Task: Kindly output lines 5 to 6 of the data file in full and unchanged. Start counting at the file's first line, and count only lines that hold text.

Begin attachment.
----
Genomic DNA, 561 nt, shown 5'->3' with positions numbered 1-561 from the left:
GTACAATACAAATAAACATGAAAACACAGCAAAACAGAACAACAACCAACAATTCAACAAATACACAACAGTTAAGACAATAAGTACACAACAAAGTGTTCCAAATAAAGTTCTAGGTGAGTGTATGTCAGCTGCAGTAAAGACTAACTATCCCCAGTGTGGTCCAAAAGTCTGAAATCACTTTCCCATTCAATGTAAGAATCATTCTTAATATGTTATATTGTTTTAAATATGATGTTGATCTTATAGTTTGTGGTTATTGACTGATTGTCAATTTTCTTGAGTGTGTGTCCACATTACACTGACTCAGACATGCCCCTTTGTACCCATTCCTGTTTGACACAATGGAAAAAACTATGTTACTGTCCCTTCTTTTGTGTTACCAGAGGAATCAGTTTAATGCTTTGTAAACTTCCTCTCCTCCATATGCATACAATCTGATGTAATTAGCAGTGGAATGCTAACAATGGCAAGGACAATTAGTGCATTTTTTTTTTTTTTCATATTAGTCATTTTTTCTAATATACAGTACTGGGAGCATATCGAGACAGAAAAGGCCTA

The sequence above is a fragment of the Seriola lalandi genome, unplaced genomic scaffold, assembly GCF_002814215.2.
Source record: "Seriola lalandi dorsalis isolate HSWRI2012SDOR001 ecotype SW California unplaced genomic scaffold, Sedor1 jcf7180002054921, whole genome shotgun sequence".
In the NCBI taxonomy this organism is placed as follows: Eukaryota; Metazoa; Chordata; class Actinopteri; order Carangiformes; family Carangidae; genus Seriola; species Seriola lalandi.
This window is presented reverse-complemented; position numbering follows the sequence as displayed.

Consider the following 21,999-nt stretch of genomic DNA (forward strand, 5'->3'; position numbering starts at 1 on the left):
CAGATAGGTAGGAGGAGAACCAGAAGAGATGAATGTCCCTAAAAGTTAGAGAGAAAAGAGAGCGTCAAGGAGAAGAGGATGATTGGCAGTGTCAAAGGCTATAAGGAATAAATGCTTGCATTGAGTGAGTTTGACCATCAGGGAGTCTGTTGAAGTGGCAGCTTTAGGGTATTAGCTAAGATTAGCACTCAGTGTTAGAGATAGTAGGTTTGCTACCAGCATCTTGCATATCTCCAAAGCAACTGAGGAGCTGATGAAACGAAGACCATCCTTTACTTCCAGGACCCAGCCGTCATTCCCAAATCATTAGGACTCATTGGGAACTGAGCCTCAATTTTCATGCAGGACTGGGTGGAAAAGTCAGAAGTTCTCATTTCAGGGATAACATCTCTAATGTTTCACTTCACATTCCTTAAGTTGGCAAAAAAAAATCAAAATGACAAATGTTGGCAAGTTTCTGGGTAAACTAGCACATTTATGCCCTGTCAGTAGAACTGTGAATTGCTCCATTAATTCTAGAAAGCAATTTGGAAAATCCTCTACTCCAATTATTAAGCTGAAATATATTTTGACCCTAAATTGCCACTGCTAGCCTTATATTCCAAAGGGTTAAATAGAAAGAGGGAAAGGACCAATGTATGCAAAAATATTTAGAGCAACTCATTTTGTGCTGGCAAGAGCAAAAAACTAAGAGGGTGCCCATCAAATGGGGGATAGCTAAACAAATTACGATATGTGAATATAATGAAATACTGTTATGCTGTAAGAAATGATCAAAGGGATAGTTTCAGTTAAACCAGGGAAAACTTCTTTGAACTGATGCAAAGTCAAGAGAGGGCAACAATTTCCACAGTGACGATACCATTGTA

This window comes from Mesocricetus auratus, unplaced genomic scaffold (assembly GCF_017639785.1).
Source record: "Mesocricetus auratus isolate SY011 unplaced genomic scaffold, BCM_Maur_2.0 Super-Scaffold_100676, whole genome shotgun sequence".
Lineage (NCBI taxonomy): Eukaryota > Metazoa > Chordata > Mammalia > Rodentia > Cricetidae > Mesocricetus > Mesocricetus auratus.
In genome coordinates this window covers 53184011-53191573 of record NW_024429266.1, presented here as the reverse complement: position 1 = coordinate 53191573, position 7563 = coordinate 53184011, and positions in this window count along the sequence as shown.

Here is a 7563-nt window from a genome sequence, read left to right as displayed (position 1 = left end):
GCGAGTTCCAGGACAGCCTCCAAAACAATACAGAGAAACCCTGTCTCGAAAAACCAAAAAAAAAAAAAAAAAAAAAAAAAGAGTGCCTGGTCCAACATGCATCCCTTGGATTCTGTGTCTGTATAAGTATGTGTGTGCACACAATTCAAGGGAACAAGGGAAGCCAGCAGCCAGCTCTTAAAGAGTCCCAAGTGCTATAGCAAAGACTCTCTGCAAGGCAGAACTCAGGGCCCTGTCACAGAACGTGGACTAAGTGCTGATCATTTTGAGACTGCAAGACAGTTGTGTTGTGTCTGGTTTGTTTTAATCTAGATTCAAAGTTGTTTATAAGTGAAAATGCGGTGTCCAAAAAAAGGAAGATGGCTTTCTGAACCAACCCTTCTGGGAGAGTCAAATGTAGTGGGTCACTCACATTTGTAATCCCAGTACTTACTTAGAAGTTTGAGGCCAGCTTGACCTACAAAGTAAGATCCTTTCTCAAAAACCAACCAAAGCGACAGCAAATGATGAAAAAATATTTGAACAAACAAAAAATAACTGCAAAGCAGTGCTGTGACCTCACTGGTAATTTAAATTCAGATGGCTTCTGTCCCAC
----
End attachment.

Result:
In the NCBI taxonomy this organism is placed as follows: Eukaryota; Metazoa; Chordata; class Actinopteri; order Carangiformes; family Carangidae; genus Seriola; species Seriola lalandi.
This window is presented reverse-complemented; position numbering follows the sequence as displayed.